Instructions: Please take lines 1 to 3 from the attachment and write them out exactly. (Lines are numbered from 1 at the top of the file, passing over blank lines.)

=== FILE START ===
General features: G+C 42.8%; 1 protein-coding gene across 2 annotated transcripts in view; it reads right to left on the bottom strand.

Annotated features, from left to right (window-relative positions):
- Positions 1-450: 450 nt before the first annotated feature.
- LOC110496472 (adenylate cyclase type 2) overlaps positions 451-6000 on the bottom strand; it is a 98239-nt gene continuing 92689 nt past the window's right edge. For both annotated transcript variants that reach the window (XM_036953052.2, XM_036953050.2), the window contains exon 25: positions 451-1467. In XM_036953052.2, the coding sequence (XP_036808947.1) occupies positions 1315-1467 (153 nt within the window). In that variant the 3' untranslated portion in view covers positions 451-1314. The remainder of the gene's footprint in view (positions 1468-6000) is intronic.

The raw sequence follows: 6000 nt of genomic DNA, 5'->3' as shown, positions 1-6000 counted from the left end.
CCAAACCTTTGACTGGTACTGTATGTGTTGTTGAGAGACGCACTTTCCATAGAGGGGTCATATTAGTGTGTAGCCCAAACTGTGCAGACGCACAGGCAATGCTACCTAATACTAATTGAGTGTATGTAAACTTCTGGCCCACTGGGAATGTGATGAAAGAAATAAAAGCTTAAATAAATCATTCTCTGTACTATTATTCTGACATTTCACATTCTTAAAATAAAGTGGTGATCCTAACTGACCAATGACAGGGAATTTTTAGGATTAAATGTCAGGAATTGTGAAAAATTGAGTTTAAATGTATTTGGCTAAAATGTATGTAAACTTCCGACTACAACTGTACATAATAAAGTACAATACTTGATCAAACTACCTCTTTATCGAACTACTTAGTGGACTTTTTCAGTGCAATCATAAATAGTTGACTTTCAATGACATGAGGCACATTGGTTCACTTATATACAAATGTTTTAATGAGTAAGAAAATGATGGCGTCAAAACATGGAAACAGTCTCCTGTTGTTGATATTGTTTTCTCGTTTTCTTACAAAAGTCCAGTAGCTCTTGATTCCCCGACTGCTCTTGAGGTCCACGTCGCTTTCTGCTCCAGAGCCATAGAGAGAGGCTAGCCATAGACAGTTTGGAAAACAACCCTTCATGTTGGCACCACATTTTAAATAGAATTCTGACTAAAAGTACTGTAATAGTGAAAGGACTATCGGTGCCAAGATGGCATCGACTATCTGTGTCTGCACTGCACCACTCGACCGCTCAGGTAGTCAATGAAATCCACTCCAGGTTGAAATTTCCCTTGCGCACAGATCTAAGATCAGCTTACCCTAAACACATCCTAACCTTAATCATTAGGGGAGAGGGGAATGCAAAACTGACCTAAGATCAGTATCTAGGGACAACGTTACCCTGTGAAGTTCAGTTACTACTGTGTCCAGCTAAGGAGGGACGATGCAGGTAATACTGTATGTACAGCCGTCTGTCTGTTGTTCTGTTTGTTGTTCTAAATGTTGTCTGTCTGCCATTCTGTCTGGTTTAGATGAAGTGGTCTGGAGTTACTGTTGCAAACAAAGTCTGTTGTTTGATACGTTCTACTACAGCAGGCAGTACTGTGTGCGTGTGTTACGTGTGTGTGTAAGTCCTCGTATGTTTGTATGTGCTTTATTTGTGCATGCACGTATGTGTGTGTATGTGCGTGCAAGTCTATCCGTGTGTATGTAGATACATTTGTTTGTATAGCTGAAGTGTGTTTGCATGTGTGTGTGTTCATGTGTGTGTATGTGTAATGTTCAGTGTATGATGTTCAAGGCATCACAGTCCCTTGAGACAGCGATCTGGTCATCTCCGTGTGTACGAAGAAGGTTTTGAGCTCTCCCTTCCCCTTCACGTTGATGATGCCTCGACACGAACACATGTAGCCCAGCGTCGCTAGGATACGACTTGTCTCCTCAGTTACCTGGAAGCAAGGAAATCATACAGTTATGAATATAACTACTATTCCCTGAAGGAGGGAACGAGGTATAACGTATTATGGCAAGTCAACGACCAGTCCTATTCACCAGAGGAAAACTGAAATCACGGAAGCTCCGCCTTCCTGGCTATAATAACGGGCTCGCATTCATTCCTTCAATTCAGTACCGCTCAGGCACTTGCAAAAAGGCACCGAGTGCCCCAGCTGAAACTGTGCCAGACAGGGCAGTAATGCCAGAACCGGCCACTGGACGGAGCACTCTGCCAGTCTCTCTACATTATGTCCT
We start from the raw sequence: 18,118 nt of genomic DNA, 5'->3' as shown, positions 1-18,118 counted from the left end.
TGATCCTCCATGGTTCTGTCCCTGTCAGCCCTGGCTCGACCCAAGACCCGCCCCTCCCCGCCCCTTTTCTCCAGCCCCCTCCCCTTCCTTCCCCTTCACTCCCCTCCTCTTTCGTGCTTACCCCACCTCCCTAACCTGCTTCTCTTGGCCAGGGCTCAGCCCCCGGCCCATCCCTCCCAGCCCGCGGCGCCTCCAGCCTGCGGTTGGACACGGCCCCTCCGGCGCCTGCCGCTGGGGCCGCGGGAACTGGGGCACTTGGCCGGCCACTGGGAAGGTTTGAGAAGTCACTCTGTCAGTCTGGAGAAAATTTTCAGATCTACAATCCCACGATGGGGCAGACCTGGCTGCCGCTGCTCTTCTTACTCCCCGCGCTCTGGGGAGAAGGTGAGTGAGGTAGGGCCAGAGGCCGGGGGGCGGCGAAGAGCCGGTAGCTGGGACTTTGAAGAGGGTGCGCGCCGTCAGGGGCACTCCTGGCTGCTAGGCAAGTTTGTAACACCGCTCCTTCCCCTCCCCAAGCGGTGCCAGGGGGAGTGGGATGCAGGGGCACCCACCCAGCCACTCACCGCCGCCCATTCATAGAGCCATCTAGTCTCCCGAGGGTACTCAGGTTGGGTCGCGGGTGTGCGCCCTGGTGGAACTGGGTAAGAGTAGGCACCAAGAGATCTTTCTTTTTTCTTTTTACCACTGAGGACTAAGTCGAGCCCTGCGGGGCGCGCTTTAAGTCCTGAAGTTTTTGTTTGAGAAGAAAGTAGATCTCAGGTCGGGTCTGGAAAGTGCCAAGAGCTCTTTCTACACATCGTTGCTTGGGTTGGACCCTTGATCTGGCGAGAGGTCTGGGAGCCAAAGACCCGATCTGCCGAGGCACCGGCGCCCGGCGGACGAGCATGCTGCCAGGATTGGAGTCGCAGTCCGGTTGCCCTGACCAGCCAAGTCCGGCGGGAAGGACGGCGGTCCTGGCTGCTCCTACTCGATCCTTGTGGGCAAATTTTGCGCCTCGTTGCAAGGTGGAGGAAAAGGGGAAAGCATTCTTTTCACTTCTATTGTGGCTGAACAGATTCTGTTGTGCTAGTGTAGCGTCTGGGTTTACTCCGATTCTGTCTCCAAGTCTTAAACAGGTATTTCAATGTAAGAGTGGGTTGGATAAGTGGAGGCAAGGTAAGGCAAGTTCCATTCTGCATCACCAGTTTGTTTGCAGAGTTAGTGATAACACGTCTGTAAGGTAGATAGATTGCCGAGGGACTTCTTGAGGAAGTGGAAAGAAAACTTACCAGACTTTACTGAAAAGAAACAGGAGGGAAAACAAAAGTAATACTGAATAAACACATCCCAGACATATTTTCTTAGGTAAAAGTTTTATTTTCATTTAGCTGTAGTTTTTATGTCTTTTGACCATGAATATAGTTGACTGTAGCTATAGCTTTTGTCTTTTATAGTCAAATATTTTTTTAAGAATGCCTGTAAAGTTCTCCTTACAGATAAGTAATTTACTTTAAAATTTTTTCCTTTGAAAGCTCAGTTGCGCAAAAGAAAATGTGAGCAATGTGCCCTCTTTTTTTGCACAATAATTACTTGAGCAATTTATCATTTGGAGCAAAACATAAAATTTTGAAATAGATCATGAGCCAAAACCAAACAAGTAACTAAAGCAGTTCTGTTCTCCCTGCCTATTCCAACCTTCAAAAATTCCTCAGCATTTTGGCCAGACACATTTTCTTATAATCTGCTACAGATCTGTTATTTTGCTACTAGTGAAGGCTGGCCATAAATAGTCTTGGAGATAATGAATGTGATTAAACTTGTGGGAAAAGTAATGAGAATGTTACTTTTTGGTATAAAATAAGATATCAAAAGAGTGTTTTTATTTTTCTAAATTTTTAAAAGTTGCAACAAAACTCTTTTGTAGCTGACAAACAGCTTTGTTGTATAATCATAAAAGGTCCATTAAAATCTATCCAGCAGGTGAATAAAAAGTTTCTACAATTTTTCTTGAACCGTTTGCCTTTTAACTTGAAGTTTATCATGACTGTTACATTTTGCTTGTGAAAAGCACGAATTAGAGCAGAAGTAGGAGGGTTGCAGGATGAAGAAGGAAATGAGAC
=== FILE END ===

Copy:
General features: G+C 42.8%; 1 protein-coding gene across 2 annotated transcripts in view; it reads right to left on the bottom strand.

Annotated features, from left to right (window-relative positions):
- Positions 1-450: 450 nt before the first annotated feature.